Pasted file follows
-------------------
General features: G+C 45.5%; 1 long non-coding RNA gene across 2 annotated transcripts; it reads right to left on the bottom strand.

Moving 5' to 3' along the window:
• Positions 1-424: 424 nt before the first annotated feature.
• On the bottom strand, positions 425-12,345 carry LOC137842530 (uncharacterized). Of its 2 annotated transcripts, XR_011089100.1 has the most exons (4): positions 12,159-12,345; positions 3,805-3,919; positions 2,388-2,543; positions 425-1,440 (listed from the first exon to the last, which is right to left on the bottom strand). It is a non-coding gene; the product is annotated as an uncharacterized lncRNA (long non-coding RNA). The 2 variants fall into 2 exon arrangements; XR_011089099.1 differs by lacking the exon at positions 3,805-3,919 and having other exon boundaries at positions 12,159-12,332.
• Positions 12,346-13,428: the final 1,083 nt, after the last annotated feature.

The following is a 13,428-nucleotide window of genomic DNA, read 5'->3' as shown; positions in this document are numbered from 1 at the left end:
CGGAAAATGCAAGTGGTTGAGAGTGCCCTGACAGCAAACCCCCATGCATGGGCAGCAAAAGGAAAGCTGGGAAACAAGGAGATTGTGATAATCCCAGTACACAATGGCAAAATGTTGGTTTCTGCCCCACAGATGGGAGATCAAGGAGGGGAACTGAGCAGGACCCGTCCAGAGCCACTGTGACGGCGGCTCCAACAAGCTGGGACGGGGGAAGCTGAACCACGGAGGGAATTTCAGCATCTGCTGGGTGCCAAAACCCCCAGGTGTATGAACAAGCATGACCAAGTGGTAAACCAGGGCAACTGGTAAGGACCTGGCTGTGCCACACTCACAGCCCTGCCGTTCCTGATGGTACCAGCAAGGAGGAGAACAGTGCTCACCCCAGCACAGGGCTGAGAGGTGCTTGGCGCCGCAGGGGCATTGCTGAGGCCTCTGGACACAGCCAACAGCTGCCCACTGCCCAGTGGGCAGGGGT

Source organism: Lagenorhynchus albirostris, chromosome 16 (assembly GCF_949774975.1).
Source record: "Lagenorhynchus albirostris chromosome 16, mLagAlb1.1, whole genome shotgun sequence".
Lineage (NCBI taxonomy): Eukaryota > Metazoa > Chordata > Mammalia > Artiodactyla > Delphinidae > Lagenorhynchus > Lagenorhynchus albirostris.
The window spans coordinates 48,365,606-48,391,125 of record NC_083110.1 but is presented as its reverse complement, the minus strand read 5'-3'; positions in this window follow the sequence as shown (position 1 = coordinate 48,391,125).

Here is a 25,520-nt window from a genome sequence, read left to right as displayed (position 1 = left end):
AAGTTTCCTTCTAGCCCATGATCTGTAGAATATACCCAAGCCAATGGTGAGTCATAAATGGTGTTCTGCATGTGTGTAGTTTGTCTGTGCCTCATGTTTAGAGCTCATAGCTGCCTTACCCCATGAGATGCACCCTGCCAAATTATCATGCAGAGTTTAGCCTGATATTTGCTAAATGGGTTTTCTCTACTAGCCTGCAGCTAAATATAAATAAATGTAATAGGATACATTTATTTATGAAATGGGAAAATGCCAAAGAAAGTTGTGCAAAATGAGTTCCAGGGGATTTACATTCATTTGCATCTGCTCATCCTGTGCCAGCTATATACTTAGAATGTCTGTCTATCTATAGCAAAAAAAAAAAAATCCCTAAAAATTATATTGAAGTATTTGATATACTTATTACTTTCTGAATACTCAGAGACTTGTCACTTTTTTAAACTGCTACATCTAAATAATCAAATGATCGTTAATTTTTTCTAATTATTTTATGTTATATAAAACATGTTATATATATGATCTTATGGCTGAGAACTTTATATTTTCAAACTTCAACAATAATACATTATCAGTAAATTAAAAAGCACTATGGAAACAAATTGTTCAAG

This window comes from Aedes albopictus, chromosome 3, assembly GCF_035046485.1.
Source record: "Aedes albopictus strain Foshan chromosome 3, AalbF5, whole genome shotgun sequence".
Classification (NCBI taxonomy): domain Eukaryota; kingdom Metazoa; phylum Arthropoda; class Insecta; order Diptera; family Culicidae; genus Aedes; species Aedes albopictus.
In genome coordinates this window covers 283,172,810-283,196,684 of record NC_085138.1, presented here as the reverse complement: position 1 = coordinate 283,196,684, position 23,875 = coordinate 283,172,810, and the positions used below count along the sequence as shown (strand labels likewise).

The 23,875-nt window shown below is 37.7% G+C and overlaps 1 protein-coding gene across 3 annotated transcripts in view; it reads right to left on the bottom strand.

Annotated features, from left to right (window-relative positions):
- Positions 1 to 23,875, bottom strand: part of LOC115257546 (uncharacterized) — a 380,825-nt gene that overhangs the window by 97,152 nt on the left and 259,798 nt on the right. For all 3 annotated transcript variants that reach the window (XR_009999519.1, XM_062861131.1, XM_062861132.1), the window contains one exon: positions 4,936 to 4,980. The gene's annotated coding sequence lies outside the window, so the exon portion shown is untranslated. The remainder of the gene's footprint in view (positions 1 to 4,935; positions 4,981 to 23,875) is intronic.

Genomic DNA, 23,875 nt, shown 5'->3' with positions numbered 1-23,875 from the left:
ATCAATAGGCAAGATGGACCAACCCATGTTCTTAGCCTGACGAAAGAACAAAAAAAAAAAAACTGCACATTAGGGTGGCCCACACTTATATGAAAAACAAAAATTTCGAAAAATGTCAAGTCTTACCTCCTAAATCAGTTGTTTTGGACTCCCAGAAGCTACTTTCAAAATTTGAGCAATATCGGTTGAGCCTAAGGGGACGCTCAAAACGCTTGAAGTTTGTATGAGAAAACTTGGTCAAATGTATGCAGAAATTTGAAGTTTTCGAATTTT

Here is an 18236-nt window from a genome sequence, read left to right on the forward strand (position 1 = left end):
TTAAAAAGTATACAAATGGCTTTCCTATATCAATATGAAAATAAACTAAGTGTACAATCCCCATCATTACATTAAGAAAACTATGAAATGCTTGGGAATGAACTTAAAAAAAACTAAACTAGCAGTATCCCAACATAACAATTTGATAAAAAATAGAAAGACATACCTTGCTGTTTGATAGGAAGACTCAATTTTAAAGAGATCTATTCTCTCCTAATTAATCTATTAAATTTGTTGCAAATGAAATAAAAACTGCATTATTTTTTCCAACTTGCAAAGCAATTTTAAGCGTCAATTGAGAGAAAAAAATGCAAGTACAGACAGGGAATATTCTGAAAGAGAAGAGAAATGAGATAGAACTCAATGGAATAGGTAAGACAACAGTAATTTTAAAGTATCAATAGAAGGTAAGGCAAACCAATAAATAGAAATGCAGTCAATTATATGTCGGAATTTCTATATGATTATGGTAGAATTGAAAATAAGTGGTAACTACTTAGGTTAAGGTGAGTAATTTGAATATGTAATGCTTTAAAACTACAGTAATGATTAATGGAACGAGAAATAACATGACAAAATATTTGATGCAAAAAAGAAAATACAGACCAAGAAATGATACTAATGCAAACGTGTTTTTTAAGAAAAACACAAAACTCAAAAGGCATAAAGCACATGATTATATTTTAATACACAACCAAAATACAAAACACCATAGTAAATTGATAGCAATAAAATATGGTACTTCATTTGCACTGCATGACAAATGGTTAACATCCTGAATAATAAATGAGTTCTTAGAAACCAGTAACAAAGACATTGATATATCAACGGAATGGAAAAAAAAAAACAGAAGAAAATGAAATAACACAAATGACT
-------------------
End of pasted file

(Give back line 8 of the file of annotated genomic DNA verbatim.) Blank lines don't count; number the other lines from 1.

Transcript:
Source organism: Lagenorhynchus albirostris, chromosome 16 (assembly GCF_949774975.1).